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Crip Camp

December 3rd is the International Day of Persons with Disabilities. You may have heard some rumbling about disabled representation in the movies lately – Anne Hathaway took some flak for her limb difference in The Witches, and Sia’s movie, Music, has been criticized for casting a non-autistic actor in the lead role. Representation matters, and while the Oscars LOVE disabled characters, they don’t show the same love for disabled actors, who are rarely cast to portray themselves on screen, and almost never cast to portray anyone else. Although 20% of us live with some sort of disability, less than 5% of movie and TV characters are disabled, and of those few who are, less than 3% are played by actually disabled actors. That math is abysmal. Are disabilities the last place of the civil rights movement?

To mark the International Day of Persons with Disabilities, we watched a documentary on Netflix called Crip Camp.

Camp Jened (its legal name), had actually been in existence for years, but in the early 1970s it was run by hippies who created an oasis of sorts for disabled teenagers. To anyone else, it would have looked like a run-down, ramshackle summer camp of nightmares, but to those who attended, it was practically utopia. In the 1970s, the world was not accommodating to those with disabilities. Most disabled persons lived in relative isolation, dependent on others, if not outright institutionalized. At Camp Jened, they were free. Not free of their disabilities, but free of the judgement and discrimination. In a camp where everyone was disabled, no one was; the disabilities virtually unnoticed, the campers were allowed to be defined by other things, perhaps feeling fulfilled as human beings for the first time. Like any teenager, they played sports, sang songs, smoked and made out – for many this was the only opportunity to “date.”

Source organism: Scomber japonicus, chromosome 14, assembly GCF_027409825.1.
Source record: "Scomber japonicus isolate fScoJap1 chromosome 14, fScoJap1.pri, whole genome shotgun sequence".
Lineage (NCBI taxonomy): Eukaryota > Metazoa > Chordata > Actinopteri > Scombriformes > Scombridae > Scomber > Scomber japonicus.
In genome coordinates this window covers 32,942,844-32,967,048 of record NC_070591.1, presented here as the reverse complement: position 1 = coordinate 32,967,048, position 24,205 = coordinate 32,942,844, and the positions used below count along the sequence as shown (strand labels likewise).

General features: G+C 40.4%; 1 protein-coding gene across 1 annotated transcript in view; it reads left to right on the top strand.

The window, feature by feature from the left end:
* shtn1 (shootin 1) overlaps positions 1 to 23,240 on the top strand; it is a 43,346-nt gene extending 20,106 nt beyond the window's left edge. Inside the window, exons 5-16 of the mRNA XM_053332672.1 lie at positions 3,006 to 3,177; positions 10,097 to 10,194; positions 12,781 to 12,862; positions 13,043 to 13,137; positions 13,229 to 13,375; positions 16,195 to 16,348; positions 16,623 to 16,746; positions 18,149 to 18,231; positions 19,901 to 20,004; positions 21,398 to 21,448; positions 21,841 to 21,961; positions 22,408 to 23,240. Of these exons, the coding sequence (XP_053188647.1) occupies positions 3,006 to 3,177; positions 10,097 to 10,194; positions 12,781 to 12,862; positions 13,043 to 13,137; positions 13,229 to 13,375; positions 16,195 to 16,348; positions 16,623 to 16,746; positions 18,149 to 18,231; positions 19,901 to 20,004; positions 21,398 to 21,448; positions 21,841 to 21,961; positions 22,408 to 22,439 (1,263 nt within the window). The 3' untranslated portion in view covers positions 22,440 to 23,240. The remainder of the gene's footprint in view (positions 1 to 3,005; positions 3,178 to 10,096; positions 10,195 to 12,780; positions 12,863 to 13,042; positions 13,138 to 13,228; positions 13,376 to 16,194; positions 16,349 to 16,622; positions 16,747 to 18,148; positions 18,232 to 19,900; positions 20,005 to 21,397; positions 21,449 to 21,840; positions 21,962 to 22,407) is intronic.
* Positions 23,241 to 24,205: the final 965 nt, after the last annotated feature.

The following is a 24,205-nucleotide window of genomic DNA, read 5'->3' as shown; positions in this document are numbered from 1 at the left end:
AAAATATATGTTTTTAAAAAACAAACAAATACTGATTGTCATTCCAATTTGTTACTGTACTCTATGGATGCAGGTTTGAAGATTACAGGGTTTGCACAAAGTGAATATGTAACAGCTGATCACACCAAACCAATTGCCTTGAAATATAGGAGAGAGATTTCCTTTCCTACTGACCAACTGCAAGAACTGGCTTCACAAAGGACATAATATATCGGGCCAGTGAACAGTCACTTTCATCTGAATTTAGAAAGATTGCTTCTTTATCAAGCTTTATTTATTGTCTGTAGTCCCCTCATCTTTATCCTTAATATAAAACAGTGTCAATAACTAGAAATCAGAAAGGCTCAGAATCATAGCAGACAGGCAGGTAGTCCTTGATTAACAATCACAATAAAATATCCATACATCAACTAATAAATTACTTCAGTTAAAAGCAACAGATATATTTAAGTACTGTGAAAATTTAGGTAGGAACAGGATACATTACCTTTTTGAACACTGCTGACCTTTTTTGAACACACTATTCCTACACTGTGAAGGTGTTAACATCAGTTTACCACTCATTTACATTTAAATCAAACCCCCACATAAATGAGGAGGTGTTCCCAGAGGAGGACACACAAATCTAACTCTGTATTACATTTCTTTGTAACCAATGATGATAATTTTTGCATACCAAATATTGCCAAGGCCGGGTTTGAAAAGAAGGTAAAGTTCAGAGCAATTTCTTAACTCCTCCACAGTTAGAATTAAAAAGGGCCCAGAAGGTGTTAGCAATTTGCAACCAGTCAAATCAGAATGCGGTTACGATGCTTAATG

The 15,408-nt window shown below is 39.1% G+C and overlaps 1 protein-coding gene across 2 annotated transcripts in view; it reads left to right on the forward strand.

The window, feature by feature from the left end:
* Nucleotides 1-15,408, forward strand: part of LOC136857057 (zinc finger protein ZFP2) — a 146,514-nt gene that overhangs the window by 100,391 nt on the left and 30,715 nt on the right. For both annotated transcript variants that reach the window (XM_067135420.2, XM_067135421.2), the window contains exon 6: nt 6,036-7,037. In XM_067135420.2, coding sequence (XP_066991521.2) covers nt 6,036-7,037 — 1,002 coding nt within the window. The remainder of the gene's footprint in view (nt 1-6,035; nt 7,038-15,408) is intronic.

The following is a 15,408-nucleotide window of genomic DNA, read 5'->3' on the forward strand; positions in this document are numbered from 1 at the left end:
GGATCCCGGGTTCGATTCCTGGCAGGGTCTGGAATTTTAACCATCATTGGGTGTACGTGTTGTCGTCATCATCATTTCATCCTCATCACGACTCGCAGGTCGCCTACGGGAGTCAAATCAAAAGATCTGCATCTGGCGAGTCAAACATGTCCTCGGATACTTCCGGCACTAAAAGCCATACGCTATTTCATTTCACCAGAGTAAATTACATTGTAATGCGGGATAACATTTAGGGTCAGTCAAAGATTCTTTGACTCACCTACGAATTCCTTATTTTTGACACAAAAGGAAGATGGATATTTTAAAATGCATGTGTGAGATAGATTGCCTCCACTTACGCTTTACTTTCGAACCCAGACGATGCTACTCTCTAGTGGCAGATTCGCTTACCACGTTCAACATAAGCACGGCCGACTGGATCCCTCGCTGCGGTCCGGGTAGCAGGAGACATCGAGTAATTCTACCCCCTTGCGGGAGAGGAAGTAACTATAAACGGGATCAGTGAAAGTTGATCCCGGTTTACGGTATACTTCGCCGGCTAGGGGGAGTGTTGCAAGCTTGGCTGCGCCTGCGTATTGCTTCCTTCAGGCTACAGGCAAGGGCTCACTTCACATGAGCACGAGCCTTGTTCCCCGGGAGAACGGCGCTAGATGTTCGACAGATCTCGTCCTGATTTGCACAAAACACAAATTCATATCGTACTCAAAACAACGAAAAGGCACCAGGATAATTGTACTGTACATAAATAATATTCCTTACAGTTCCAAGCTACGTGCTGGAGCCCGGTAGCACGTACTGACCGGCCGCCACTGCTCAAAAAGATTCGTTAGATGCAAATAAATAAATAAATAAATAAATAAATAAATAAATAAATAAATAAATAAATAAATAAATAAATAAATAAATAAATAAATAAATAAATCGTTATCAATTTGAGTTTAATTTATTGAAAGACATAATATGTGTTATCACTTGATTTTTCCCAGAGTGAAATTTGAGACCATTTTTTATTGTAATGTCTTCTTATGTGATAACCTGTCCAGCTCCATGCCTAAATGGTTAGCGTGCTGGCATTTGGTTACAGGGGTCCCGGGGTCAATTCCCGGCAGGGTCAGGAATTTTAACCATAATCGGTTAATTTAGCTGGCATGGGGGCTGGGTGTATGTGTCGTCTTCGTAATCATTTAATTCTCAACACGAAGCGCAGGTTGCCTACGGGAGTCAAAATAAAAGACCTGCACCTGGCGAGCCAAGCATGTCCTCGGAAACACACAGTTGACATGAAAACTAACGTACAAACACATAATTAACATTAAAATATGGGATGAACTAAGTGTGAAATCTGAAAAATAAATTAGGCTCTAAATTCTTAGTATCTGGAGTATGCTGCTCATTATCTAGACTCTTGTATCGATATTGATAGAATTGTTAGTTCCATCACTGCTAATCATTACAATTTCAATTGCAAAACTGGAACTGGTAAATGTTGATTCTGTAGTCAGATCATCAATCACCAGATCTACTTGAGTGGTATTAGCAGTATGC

When they grew out of camp, this close-knit group stuck together, and started advocating and disrupting for disabled rights, inclusion, and accessibility.

Crip Camp is co-directed by filmmaker Nicole Newnham and former camper Jim LeBrecht, an overdue tribute to the place that ultimately changed the world for millions of disabled people.